Consider the macro view of the investment over the course of the Cold War.
At the peak of the Cold War, the global stockpile consisted of over 64,000 nuclear weapons. Let that sink in for a moment. That magnitude of destructive firepower is enough to devastate the world numerous times over. Thankfully since the peak, we have made significant strides in reducing the global stockpile. Unfortunately the thousands of nuclear weapons that remain on alert can still end life as we know it.
What lessons can we draw from this period? Lessons that we must remind ourselves of as nuclear tensions are on the rise. Looking at the magnitude of weapons produced, I can contemplate no rational argument in defense of that outcome. What I see instead in this chart is a timeline of the magnitude of fear and uncertainty in the collective subconscious of leadership within the U.S. and former Soviet Union. With a refusal to confront our own fears and those of our adversary, we ended up in an inconceivable position.
At present, my mind is drawn to questions about our nuclear narratives. What stories were we telling ourselves then to justify our actions? What stories linger today that are guiding our choices about our nuclear future?
Later this year, the Department of Defense will complete the ongoing Nuclear Posture Review (NPR), providing updated guidance on the role of nuclear weapons in the defense of the nation. The NPR is occurring against the backdrop of increasing Russian aggression meant to reestablish Russia as a global power. This includes reports of the possible deployment of an intermediate-range cruise missile in violation of the Intermediate-Range Nuclear Forces Treaty. In response, the Trump administration is signaling a need to accelerate the planned modernization program for the U.S. nuclear triad, projected to exceed $1 trillion dollars in cost over 30 years.
With the emergence of unprecedented grassroots political energy following the election of Donald Trump, I’m curious how we leverage this engagement to make progress in nuclear risk reduction. Generational struggles around issues such as climate change and nuclear disarmament stand in stark contrast to more tactical engagements around specific initiatives the Congress or Trump Administration is advancing. How can the public even engage in the conversations deemed too complex for anyone outside the community of experts? Often we are denied the opportunity to even question the logic of decisions made because they are esoteric and largely out of view.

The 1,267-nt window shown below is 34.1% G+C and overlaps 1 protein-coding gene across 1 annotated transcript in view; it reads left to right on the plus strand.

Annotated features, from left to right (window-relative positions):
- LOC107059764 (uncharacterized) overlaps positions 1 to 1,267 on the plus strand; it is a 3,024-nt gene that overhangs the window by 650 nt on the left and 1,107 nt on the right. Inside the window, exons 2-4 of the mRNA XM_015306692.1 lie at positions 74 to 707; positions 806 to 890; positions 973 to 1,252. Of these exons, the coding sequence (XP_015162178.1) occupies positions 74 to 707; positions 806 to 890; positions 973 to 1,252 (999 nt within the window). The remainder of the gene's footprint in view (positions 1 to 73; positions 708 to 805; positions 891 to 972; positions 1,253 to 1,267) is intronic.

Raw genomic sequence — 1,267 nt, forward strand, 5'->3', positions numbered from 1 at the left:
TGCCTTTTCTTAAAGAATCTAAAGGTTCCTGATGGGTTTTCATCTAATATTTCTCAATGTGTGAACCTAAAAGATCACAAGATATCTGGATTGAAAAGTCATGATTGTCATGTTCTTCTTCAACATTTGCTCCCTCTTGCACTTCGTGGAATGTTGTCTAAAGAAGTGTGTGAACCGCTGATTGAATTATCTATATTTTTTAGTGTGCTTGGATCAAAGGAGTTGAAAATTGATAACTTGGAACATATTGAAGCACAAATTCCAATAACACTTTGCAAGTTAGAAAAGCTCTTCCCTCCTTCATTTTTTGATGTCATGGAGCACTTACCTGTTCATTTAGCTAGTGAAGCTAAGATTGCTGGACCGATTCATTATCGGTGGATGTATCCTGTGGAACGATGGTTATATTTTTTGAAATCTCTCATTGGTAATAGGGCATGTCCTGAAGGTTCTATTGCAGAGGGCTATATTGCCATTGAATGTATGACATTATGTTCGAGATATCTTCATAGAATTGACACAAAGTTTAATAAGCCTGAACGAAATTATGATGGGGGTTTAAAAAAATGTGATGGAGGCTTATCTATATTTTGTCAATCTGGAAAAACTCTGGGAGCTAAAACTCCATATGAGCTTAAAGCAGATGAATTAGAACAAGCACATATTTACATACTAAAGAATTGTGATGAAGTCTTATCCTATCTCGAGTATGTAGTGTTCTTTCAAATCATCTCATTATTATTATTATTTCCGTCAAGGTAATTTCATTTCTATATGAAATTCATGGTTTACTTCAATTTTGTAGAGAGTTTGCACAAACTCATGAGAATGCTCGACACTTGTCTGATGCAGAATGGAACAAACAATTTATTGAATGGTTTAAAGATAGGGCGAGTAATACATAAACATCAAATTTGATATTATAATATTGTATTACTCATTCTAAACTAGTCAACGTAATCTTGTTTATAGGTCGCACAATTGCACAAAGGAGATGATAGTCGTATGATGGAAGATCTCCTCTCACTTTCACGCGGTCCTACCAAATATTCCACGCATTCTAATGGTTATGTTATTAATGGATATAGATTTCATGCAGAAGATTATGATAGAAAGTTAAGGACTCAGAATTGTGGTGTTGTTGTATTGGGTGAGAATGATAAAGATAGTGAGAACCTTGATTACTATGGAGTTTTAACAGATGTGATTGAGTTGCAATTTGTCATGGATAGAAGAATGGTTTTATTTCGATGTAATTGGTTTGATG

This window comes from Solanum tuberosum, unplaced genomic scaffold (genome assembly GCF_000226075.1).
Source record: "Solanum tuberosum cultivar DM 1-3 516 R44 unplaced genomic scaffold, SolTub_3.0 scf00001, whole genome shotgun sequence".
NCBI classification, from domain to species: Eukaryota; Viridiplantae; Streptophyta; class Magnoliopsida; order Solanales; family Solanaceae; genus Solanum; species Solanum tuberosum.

My sense is the path to progress is on the moral dimension. The public can readily and should rightly question the moral basis for maintaining such a costly and risky class of weapons. Weapons that are intended to deter conflict and yet never be used.
Those involved in the ongoing international effort to ban nuclear weapons through a U.N. declaration make clear that such action is long overdue. Corresponding bans for biological and chemical weapons have been in place for decades. To not acknowledge the corresponding burden posed by nuclear weapons is a level of denial we can no longer afford.
Once a ban is in place, the difficult task of moving to zero remains. How do we decompose that long road into smaller campaigns with defensible and measurable outcomes? I believe part of the solution is to understand how a collective can better track and respond to appropriations decisions made in Congress.
The enormity of responsibly allocating trillions of dollars in the national interest demands collective, collaborative action. As a technologist, I naturally imagine platforms that aid a collective in surfacing issues of concern and directing collective attention to respond. How this can be accomplished in a mainly decentralized and emergent manner is an enormous question. Now more than ever, the need for such innovation feels critical as the resilience of our democracy is tested in unprecedented ways.